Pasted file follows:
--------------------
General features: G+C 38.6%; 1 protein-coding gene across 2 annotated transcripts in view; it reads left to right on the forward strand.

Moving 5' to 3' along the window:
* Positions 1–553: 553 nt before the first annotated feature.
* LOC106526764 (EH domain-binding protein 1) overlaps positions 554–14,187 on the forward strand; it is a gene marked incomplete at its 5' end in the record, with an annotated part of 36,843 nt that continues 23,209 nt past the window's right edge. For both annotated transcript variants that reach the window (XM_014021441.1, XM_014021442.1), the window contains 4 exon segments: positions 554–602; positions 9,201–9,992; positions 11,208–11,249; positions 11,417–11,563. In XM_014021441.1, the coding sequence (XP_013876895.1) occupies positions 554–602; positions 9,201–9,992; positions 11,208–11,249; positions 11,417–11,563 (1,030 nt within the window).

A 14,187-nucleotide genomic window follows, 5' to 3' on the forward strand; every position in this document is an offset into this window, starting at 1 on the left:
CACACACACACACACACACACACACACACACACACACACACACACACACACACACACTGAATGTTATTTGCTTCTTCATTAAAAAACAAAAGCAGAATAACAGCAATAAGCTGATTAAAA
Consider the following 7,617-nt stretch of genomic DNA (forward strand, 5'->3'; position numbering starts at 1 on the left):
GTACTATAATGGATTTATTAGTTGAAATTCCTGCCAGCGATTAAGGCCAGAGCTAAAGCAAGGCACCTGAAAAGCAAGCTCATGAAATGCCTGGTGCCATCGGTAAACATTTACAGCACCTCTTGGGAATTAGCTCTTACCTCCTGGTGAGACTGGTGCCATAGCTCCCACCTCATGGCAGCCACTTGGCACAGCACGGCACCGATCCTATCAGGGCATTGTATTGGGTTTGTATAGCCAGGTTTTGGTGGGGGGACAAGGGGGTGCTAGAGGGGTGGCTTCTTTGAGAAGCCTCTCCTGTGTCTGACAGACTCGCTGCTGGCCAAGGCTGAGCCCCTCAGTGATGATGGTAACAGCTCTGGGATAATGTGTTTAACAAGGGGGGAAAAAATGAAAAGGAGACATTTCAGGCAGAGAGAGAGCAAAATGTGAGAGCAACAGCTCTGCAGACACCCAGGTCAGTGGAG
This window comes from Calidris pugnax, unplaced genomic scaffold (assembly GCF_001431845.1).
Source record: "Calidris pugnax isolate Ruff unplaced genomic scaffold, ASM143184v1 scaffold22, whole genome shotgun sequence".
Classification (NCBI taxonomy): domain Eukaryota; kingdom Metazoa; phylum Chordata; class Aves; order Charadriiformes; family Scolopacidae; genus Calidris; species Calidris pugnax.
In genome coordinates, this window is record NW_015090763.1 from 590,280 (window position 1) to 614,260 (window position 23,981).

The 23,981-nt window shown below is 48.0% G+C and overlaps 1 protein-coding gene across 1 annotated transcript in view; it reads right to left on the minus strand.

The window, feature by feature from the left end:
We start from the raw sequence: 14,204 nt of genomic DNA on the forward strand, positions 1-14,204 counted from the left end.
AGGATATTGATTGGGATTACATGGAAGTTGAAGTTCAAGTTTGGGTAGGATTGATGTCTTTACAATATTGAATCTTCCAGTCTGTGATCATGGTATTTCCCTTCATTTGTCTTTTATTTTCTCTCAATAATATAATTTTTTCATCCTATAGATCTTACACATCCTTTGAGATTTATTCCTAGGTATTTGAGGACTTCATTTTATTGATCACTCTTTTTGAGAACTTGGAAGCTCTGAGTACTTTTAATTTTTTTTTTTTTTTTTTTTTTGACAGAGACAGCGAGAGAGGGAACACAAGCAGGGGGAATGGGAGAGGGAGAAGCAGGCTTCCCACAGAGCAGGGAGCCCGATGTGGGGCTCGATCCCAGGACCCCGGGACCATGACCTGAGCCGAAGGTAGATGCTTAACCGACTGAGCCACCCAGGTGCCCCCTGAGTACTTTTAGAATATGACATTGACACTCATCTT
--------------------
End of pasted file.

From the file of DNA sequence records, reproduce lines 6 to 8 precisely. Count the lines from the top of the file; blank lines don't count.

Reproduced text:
CACACACACACACACACACACACACACACACACACACACACACACACACACACACACTGAATGTTATTTGCTTCTTCATTAAAAAACAAAAGCAGAATAACAGCAATAAGCTGATTAAAA
Consider the following 7,617-nt stretch of genomic DNA (forward strand, 5'->3'; position numbering starts at 1 on the left):
GTACTATAATGGATTTATTAGTTGAAATTCCTGCCAGCGATTAAGGCCAGAGCTAAAGCAAGGCACCTGAAAAGCAAGCTCATGAAATGCCTGGTGCCATCGGTAAACATTTACAGCACCTCTTGGGAATTAGCTCTTACCTCCTGGTGAGACTGGTGCCATAGCTCCCACCTCATGGCAGCCACTTGGCACAGCACGGCACCGATCCTATCAGGGCATTGTATTGGGTTTGTATAGCCAGGTTTTGGTGGGGGGACAAGGGGGTGCTAGAGGGGTGGCTTCTTTGAGAAGCCTCTCCTGTGTCTGACAGACTCGCTGCTGGCCAAGGCTGAGCCCCTCAGTGATGATGGTAACAGCTCTGGGATAATGTGTTTAACAAGGGGGGAAAAAATGAAAAGGAGACATTTCAGGCAGAGAGAGAGCAAAATGTGAGAGCAACAGCTCTGCAGACACCCAGGTCAGTGGAG